T-Mobile introduced a prepaid card on Jan. 22, following other retailers like Wal-Mart, Walgreens, and Target into the banking world. Michael Goo, vice president of marketing, says the Mobile Money service will serve as an affordable way for Americans to manage their money -- with no overdraft fees, minimum balance requirements, or charges for withdrawing cash from in-network ATMs.
The Visa-branded card can be used to pay bills and make purchases, and users can even deposit checks using a smartphone camera. However, $2 fines will be imposed for such "non-typical" uses as rush demands on checks to be cashed and the use of out-of-network ATMs. Monthly fees will be waived automatically for T-Mobile's wireless customers.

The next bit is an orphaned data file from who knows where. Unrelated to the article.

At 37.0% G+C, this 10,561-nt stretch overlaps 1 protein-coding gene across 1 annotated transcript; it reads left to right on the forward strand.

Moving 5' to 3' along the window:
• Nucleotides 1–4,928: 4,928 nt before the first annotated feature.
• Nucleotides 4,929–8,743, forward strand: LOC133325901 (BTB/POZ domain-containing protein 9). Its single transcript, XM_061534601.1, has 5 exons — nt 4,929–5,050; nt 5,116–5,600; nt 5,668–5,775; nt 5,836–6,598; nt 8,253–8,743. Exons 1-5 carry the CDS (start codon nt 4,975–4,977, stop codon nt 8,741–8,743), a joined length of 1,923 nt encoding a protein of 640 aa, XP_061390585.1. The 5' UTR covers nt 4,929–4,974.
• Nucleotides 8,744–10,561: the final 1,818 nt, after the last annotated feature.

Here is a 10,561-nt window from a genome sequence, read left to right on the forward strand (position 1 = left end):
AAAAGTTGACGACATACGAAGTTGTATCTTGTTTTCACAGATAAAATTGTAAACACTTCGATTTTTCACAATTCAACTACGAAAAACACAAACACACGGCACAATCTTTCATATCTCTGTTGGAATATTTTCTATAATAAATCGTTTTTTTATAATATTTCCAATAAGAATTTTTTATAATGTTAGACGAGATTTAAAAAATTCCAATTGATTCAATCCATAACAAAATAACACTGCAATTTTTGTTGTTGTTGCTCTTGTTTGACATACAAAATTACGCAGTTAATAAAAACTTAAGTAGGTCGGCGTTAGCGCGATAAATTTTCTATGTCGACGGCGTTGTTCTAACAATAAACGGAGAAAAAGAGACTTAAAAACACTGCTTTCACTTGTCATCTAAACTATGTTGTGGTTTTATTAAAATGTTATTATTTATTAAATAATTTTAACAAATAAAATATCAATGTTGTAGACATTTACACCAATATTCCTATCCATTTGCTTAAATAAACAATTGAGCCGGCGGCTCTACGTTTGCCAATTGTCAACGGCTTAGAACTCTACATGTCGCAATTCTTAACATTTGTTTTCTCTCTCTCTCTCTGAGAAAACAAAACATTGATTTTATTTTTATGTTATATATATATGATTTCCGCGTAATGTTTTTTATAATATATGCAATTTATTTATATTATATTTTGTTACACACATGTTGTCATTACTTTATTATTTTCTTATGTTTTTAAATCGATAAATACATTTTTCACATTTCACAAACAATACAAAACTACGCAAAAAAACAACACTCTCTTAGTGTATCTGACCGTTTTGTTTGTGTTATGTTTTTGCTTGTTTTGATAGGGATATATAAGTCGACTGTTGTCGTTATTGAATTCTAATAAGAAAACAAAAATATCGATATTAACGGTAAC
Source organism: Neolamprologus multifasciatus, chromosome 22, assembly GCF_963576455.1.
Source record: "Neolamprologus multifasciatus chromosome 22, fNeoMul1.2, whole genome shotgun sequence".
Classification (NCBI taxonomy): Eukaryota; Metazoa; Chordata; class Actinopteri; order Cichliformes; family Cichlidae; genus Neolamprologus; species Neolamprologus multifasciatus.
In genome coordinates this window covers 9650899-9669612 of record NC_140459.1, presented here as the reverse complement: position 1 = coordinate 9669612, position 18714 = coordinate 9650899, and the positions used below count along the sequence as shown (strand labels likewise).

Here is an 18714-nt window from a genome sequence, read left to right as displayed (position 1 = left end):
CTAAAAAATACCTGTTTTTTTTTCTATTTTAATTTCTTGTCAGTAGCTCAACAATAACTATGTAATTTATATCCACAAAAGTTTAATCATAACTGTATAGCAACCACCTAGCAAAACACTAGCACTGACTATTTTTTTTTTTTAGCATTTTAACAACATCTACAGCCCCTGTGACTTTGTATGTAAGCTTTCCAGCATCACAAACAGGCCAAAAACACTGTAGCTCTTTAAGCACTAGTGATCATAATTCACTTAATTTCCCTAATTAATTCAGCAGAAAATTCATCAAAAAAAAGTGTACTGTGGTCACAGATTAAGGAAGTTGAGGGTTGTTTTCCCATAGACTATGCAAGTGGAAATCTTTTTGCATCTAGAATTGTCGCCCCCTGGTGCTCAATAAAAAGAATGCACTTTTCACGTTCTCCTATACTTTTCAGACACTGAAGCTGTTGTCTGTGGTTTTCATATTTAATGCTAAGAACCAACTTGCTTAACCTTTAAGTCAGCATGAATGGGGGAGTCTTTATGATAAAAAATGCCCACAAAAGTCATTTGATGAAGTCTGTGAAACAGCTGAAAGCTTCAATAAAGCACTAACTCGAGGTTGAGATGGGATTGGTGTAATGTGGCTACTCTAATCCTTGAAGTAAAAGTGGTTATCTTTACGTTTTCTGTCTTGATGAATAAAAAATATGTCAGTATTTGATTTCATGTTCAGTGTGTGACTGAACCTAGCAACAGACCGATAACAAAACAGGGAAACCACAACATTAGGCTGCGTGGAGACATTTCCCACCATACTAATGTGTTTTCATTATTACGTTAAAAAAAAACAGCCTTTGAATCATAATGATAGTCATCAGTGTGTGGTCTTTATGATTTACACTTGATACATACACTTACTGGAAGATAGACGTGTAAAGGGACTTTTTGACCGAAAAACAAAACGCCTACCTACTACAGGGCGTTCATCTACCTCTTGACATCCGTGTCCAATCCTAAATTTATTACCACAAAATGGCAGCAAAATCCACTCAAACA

“There is a significant portion of Americans, 68 million adults, that rely on alternative financial services or don’t have traditional accounts, and this product will help free them in terms of time savings and cost savings,” Goo said. “Our product is incredibly consumer-friendly.”
Still, consumer advocates worry about lack of disclosure and looser regulation of prepaid cards in general; and those are issues that lawmakers and federal agencies are likely to address this year. But Jennifer Tescher -- president and CEO of the Center for Financial Services Innovation, a think tank -- says "there is very little fear and trepidation around the prepaid rules that the CFPB might issue. If anything, the industry is waiting for rules and will welcome them because it will help to further legitimize the product. ”